Context-based

This approach considers variables such as application, location of data creation, or creator of the data as metrics of sensitive data. 

User-based

The user determines how the data should be classified manually. User-based classification is highly dependent on the employee's judgment and knowledge of the data.

How To Classify Sensitive Data

Data classification can not only help businesses improve security but also their efficiency and customer service. To start with, businesses should determine the categories and criteria for data classification, understand and define their goals, outline the roles and responsibilities of the employees in maintaining proper data classification strategies, and implement security protocols that correspond to data categories and labels in order to streamline the process. The proper implementation and execution of data classification will provide an operational scheme for data processors (employees as well as third-party contractors).

Let’s have a look at the step by step process to go about data classification:

  1. Discover and Identify data. Discover location and accessibility and identify data owners and their responsibilities. The security team must define the appropriate access controls for each classification level. 

  2. Specify the evaluation criteria for data classification and label how data will be classified and labeled. The protocols for each level of data will be different; for example, you would be much more careful with confidential data than public data. Data policy must define the labels that will be used for data, how the data will be stored, and how it will be disposed of.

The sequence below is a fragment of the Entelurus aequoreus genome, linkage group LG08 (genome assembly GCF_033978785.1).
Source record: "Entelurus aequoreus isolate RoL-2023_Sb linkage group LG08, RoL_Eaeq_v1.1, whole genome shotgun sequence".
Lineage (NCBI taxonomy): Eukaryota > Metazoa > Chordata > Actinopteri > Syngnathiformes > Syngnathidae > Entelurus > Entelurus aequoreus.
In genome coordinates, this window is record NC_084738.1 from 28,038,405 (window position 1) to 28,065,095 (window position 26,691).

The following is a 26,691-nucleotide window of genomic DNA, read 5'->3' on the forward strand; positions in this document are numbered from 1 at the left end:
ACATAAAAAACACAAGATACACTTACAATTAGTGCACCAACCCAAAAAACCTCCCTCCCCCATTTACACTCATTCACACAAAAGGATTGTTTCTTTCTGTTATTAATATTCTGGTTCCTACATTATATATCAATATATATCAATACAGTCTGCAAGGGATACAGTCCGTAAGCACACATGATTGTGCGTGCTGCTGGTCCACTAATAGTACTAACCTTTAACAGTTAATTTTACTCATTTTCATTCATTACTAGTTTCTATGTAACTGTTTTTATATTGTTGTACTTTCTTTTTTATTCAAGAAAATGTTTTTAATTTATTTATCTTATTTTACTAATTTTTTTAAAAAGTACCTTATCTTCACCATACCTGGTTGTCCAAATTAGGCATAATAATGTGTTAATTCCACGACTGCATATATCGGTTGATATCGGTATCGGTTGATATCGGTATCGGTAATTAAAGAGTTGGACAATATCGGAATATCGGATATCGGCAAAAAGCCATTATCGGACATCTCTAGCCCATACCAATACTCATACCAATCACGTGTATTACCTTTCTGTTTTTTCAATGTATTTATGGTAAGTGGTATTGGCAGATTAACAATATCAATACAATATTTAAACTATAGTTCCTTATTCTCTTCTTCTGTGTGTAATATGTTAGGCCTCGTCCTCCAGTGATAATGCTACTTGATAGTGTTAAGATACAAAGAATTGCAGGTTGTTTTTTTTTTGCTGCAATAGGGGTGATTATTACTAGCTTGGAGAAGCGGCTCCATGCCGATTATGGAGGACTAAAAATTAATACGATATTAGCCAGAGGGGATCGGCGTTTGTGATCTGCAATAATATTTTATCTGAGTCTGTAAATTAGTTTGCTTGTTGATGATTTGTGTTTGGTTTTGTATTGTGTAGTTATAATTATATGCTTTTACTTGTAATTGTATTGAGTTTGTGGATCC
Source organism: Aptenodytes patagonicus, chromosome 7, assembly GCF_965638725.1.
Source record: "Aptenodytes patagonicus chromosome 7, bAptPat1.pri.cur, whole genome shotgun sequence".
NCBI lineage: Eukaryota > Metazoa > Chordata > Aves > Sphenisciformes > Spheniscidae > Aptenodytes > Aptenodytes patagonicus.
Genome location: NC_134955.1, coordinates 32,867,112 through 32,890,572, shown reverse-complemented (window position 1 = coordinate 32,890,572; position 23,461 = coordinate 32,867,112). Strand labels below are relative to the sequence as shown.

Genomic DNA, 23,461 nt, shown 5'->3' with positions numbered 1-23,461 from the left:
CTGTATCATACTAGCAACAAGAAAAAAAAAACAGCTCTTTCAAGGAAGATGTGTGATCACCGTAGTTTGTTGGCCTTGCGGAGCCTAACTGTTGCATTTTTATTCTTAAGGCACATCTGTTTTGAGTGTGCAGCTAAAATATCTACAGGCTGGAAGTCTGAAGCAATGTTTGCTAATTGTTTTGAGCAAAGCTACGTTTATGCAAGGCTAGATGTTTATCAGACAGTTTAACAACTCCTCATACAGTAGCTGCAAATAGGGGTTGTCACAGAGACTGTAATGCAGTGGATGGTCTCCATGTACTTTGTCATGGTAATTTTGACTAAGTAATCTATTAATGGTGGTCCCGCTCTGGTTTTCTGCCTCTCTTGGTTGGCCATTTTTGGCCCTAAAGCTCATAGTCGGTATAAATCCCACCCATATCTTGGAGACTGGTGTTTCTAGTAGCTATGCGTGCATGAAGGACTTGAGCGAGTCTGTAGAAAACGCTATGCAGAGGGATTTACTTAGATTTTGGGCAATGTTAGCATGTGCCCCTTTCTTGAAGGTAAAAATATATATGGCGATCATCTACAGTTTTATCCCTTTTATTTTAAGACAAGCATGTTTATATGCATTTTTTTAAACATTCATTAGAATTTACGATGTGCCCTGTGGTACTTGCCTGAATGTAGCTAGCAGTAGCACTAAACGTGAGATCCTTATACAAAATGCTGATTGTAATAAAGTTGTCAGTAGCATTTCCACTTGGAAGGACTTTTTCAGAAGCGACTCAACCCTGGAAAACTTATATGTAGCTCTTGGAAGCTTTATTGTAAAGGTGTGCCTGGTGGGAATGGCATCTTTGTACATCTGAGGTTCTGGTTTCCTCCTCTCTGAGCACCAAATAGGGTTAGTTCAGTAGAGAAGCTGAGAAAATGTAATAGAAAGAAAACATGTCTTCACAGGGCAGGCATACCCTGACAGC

3. Classify and label your data. Data should be labeled appropriately prior to its sharing in order to determine the sensitivity level of the data. 

Each data level will have its own set of controls defined by the IT security team, including public, internal, confidential, and restricted labels. 

It is recommended that when classifying data, you create different levels, with each level allowing end-users or internal employees to have access to different methods of control and requirements.

Data must be labeled as public, internal use, confidential, or restricted prior to sharing. Data can be grouped by how valuable it is to the organization, how sensitive it is, or how valuable it is. 

  1. Document any exceptions to the classification policy that are discovered and integrate them into the evaluation criteria.

  2. Select security control on the basis of classification level to provide the necessary level of protection. Once the data has been properly organized, you can determine the most likely threats and risks associated with that data. If you do business in the United States, you are required by law to protect personally identifiable information (PII) about employees and customers. Employ security control and protection measures (right security and protective measures throughout data's life cycle).

It is important to place controls appropriately based on the sensitivity or the criticality of the data in order to secure data that is sensitive and not waste valuable resources on securing non-sensitive data.

  1. Specify the procedures for declassifying resources and the procedures for transferring custody of a resource to an external entity (3rd party access and security level for that)

  2. Create an enterprise-wide awareness program to instruct all personnel about the classification system (and what will happen if they don’t follow the procedure)

  3. Continuous monitoring is critical to ensure that you are auditing access to sensitive data on a continuous basis to ensure that only authorized individuals are gaining access to the sensitive data. For the purpose of avoiding "creep," which occurs when an individual is able to elevate their privileges over time to the point where they have access to more privileges than they should have access to. Ideal monitoring involves appropriate measures and evolving security practices.

Securing Data Throughout its Lifecycle
Securing data throughout its lifecycle has numerous benefits, including: